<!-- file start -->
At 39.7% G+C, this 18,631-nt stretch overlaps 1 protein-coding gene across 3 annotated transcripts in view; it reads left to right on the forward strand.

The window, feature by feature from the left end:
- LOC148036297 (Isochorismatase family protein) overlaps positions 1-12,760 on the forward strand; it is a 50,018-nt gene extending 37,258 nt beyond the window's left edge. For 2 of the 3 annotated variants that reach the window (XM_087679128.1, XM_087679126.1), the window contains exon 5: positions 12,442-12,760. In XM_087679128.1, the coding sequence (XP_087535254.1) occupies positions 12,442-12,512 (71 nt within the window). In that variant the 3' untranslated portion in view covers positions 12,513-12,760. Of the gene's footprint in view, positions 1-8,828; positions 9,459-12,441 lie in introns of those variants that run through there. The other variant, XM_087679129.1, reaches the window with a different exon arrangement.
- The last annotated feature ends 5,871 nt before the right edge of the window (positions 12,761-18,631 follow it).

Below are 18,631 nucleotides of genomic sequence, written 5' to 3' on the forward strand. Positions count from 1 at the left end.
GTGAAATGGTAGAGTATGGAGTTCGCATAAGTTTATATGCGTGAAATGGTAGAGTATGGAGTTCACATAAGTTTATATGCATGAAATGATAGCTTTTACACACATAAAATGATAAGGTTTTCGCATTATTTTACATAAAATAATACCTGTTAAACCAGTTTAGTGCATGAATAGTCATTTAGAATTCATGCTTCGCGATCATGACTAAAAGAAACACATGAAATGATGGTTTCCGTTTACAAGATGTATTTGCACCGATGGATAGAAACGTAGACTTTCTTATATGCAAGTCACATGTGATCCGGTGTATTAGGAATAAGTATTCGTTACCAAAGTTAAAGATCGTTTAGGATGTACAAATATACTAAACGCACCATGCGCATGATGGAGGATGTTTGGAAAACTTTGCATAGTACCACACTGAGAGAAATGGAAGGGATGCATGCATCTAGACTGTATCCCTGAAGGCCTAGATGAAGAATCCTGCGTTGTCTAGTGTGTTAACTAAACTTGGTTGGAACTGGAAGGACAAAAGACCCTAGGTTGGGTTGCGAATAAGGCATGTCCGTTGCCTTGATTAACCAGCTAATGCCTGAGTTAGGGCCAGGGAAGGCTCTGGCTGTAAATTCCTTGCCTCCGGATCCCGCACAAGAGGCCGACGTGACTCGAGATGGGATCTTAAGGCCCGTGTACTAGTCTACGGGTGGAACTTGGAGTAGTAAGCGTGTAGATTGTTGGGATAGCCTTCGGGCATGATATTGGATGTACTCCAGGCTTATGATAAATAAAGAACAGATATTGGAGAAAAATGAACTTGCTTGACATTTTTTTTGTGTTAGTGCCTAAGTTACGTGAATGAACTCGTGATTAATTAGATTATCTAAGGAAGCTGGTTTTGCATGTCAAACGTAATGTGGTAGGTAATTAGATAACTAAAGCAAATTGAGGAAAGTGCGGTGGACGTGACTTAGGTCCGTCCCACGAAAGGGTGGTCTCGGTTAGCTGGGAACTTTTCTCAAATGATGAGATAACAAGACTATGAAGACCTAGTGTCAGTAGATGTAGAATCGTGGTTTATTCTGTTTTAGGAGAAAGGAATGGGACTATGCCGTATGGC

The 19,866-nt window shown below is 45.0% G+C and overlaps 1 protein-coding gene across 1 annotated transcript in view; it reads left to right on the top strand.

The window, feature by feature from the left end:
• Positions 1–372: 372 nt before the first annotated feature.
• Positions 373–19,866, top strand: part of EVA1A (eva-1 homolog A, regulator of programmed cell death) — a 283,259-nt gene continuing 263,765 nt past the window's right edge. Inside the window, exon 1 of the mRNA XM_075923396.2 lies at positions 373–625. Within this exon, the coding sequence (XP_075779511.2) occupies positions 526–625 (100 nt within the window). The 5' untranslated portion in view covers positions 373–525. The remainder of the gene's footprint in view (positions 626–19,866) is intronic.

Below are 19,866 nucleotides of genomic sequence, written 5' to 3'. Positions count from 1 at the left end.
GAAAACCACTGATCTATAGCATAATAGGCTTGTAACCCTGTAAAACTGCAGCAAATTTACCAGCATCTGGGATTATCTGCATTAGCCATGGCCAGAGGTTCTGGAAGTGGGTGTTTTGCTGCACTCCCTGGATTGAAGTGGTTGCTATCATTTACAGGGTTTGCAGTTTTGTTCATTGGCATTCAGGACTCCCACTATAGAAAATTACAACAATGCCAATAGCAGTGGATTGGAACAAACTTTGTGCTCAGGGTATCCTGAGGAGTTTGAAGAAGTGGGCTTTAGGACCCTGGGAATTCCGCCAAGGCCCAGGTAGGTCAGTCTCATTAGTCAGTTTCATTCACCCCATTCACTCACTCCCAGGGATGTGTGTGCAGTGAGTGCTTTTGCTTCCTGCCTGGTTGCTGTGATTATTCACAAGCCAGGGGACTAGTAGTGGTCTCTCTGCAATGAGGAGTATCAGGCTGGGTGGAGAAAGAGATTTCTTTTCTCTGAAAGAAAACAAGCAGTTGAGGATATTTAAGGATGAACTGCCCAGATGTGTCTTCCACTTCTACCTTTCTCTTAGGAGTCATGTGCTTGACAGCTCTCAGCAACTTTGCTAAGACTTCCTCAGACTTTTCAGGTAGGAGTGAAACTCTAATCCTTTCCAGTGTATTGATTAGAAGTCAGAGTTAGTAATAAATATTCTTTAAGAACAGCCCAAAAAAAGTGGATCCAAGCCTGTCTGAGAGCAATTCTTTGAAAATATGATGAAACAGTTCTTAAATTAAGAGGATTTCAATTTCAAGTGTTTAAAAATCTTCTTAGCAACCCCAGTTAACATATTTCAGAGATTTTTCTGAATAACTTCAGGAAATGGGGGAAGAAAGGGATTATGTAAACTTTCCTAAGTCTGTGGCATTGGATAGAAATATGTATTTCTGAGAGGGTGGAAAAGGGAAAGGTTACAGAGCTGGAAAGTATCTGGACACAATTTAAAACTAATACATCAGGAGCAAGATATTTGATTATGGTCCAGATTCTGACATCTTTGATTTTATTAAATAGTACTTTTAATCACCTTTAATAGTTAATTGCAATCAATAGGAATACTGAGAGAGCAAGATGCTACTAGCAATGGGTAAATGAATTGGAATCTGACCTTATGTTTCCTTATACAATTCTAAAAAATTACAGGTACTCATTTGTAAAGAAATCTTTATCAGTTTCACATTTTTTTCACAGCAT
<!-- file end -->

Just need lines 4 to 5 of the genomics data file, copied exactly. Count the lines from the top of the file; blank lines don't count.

- The last annotated feature ends 5,871 nt before the right edge of the window (positions 12,761-18,631 follow it).

Below are 18,631 nucleotides of genomic sequence, written 5' to 3' on the forward strand. Positions count from 1 at the left end.